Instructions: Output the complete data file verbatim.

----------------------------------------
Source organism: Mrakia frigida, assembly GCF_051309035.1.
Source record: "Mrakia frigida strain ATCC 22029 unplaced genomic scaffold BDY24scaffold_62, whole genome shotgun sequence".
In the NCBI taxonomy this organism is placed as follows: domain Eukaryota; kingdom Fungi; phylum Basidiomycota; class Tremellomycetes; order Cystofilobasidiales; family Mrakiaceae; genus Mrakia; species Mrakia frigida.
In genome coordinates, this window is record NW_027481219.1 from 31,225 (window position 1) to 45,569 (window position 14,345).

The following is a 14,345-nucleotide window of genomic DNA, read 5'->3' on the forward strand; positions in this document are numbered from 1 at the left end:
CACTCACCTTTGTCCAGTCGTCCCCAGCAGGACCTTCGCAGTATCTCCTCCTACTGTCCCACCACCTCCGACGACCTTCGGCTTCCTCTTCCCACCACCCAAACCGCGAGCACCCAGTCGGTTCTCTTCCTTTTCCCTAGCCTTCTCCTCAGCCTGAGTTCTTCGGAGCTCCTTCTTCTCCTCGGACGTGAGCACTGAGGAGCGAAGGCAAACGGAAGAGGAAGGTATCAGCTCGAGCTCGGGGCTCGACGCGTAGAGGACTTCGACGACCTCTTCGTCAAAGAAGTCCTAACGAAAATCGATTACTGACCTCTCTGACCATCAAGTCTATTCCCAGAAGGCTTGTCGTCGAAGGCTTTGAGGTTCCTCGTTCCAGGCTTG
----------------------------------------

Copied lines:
Source organism: Mrakia frigida, assembly GCF_051309035.1.
Source record: "Mrakia frigida strain ATCC 22029 unplaced genomic scaffold BDY24scaffold_62, whole genome shotgun sequence".
In the NCBI taxonomy this organism is placed as follows: domain Eukaryota; kingdom Fungi; phylum Basidiomycota; class Tremellomycetes; order Cystofilobasidiales; family Mrakiaceae; genus Mrakia; species Mrakia frigida.
In genome coordinates, this window is record NW_027481219.1 from 31,225 (window position 1) to 45,569 (window position 14,345).

The following is a 14,345-nucleotide window of genomic DNA, read 5'->3' on the forward strand; positions in this document are numbered from 1 at the left end:
CACTCACCTTTGTCCAGTCGTCCCCAGCAGGACCTTCGCAGTATCTCCTCCTACTGTCCCACCACCTCCGACGACCTTCGGCTTCCTCTTCCCACCACCCAAACCGCGAGCACCCAGTCGGTTCTCTTCCTTTTCCCTAGCCTTCTCCTCAGCCTGAGTTCTTCGGAGCTCCTTCTTCTCCTCGGACGTGAGCACTGAGGAGCGAAGGCAAACGGAAGAGGAAGGTATCAGCTCGAGCTCGGGGCTCGACGCGTAGAGGACTTCGACGACCTCTTCGTCAAAGAAGTCCTAACGAAAATCGATTACTGACCTCTCTGACCATCAAGTCTATTCCCAGAAGGCTTGTCGTCGAAGGCTTTGAGGTTCCTCGTTCCAGGCTTG